3 comments

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    John Gadd

    Interesting thouhghts on an important subject!
    About 10 years ago American researchers put forward the idea of `Challenge Feeding` as a(partial?)guideline solution to altering the diet of growing pigs so as to counter the effect of disease on the pig`s need to bolster its immune defences when disease does threaten/appear. The idea has never caught on despite seeming to be a natural development for the feed manufacturers to follow up.
    I have a few ideas as to the reasons why it may have receded into obscurity (an important one of which is now solved) but would Dr Mavromichalis, as an up-to-date professoional pig nutritionist, like to comment on the concept?
    I have a gut feeling that the idea is too promising to be left to rest.

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    Dr Nikolaos Kotrotsios

    I'm still wondering about its occurrence, magnitude and duration to get a useful approach to this considerable confused phenomenon. We should focus to the sources of variation in anorexia from the animal itself, the pathogen type, the environment it is kept in and on the food composition. Probably, I agree with you, to have a correct answer in the next ten to twenty years.

    Thanks

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    Dr Ioannis Mavromichalis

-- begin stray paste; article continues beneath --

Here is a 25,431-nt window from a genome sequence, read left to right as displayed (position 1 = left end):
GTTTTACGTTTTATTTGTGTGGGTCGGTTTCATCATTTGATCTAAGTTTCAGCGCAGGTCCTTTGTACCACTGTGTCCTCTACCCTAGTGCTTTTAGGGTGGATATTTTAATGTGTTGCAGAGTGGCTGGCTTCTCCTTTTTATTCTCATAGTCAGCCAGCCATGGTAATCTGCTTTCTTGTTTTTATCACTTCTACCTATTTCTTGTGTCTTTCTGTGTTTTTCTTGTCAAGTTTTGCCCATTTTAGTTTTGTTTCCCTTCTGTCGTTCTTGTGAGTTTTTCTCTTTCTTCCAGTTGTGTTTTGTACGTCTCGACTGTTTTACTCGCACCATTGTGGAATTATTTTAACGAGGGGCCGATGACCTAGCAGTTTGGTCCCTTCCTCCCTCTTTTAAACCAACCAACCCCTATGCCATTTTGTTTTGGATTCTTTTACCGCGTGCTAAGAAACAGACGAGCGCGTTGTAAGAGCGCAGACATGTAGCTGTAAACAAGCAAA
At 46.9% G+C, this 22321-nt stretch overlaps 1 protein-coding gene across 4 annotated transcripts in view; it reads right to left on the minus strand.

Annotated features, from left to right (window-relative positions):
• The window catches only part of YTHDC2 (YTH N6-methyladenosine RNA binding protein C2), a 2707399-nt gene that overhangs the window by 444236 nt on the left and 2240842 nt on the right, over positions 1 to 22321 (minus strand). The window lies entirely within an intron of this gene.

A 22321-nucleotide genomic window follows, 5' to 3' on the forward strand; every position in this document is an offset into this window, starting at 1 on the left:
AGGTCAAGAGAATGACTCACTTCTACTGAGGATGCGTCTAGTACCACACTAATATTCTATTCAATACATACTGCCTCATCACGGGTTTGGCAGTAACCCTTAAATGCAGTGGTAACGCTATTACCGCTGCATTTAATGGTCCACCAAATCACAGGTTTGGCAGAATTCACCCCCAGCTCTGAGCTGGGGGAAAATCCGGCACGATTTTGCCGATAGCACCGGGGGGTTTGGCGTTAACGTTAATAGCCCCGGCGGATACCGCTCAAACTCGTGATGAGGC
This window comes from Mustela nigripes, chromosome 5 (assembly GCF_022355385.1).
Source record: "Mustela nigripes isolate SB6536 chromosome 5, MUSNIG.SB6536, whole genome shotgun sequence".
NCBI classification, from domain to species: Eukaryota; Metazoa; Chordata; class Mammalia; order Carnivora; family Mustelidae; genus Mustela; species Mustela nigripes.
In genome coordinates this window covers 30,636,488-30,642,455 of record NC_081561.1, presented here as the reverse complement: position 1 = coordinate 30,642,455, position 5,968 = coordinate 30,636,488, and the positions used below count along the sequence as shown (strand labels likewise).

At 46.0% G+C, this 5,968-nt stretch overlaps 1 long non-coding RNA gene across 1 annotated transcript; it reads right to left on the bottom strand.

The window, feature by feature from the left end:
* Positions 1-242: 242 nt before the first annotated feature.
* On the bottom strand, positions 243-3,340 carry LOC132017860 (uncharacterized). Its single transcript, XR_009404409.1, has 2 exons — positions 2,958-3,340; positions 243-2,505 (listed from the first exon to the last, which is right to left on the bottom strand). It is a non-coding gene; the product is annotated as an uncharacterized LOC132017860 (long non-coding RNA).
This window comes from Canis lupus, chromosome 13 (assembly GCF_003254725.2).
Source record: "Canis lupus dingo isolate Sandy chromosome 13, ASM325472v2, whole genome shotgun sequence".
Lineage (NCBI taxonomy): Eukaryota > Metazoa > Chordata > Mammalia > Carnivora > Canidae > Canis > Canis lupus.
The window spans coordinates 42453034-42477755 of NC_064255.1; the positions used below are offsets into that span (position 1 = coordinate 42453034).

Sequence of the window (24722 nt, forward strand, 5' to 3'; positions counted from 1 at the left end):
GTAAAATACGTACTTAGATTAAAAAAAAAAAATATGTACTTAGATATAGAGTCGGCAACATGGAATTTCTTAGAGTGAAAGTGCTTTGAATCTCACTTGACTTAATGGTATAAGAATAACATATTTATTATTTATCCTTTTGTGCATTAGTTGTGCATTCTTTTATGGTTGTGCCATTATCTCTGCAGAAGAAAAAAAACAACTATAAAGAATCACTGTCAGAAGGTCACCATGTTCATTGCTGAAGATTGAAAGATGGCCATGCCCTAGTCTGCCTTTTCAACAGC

Dear John, first allow me to remind our readers what Challenge Feeding is all about. It involves designing a farm-specific nutrition program by giving or challenging a selected group of pigs with an unlimited diet a couple times a year. The accumulated data, which include growth performance and carcass characteristics, are used to create a lean growth curve that is used to create a nutrition program that matches the genetics, facilities, management, and health status of the pigs. The end result is maximal performance and yield at minimal cost, which leads to maximal profitability. There are many reasons why this specialized but very effective type of nutritional intervention strategy is not used today, at least as much as it should have been. The main reason, in my opinion and experience, is the lack of trained professionals, who must be employed to do this tedious job. Nutritionists are focusing mostly on additives and in traditional nutrition approaches, like the one we are discussing here. And, feed companies and other nutrition suppliers are considering this and any other free technical service as an extra expense that is becoming a burden, especially as they must turn over a higher and higher profit each year! The only solution is for pig producers, at least those large enough to afford it, is to hire their own technical stuff, train them to handle this program in-house, and only use external help to update things. It will be more expensive than depending on your nutritional supplier to provide it for free on an ad hoc basis, but the returns are substantial and real!